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Catch Up: Halo Wars 2

Just about everybody knows what Halo is. As the original Xbox’s biggest launch title, Halo: Combat Evolved revolutionised the first-person genre for video game consoles and kick-started one of the largest video game franchises ever, cementing itself as Microsoft’s flagship series.

Thanks to its significant popularity, Halo has expanded into other mediums, including novels and multiple web series’. But it’s also expanded in video game form, exploring more than just the story of Master Chief. The most unique of these was Halo Wars, a real-time strategy game set within the Halo universe.

Its sequel, Halo Wars 2, expands upon the 2009 original, and I’ve gotta say – it wasn’t a sequel that I was expecting. The game follows the same story presented in Halo Wars, taking place 28 years after the events of the first game. This time around, the Spirit of Fire locates The Ark and comes into contact with a new villain; Atriox. Atriox is a brute warlord who has defied The Covenant and built his own army known as The Banished.

Atriox is a worthy antagonist. Not only is he intimidating, his backstory is interesting to boot. His loyal ally Decimus also serves well as a secondary antagonist, who comes off as a more brutal warrior. Unfortunately, the Elites get the short end of the stick this time around, as the most prominent of the species, a Shipmaster, doesn’t hold much relevance to the plot and is kind of just there.

Our returning characters and members aboard the Spirit of Fire are much the same. For narrative purposes, Captain Cutter was de-aged, which is quite jarring, but he’s still a likable character in both design and attitude. The same can be said for Professor Anders and the new AI aboard the ship, Serena.

Halo Wars 2 is an enjoyable experience. Much like the original and the remastered Halo 2 cut-scenes in the Master Chief Collection, Blur Studios have developed the cinematics for this game, and they’re just as beautiful as you’d expect.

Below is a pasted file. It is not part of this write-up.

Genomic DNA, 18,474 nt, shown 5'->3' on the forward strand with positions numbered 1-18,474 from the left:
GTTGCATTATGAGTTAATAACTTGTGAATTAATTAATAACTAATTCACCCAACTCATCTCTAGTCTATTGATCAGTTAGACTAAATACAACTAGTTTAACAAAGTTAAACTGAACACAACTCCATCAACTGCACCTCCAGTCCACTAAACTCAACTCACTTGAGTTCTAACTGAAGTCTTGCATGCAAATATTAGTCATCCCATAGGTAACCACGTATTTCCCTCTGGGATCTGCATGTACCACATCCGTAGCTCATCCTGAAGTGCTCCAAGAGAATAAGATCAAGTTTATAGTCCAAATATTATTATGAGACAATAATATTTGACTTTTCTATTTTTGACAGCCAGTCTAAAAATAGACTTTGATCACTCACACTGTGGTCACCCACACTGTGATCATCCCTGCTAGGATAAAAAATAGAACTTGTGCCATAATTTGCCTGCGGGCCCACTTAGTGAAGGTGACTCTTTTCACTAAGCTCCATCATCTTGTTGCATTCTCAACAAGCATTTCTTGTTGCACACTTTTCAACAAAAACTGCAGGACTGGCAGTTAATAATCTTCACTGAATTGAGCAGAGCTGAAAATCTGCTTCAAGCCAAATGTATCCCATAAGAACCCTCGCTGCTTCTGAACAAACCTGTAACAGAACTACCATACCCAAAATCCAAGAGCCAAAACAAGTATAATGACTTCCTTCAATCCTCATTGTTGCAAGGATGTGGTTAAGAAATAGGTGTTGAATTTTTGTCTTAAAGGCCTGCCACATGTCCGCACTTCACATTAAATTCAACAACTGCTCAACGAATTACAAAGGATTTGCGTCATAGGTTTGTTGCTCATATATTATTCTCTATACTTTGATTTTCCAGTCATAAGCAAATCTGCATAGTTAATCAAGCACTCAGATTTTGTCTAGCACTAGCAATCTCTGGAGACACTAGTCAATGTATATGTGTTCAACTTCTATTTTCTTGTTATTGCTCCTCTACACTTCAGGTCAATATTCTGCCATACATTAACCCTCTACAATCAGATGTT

On the gameplay side of things, Halo Wars 2 refines the gameplay of the original without changing too much or adding anything extraordinary. The addition of new units such as the Hellbringers, Snipers, and the Reaver allow for players to make more specific choices in their builds, while also requiring extra thought in order to combat the additional unit types that your opponent could throw at you.

I can’t say much about the multiplayer portion of the game, as the population had already dwindled by the time I got around to playing it. However, in the small amount of games that I’ve played, much of it seems the same as before. It’s worth noting though that they have included a new mode known as Blitz. In Blitz, players utilise a deck of cards to determine what forces are available to them, which can then be customised in the Blitz menu. The addition of this new mode also provides the option for micro transactions, as players can purchase card packs from the Xbox Store.

Halo Wars 2 is a fitting sequel to the original Halo Wars. If you got the chance to play the first one already, you should be able to get an idea of what you’ll be getting here, as the team at Creative Assembly and 343 Industries haven’t really gone out of their way to make any drastic changes to the game. What we are given with Halo Wars 2 is a visually stunning and interesting campaign, coupled with an entertaining and strategic gameplay hook. If you were a fan of the original Halo Wars, I’m sure you’ll find some enjoyment in Halo Wars 2.

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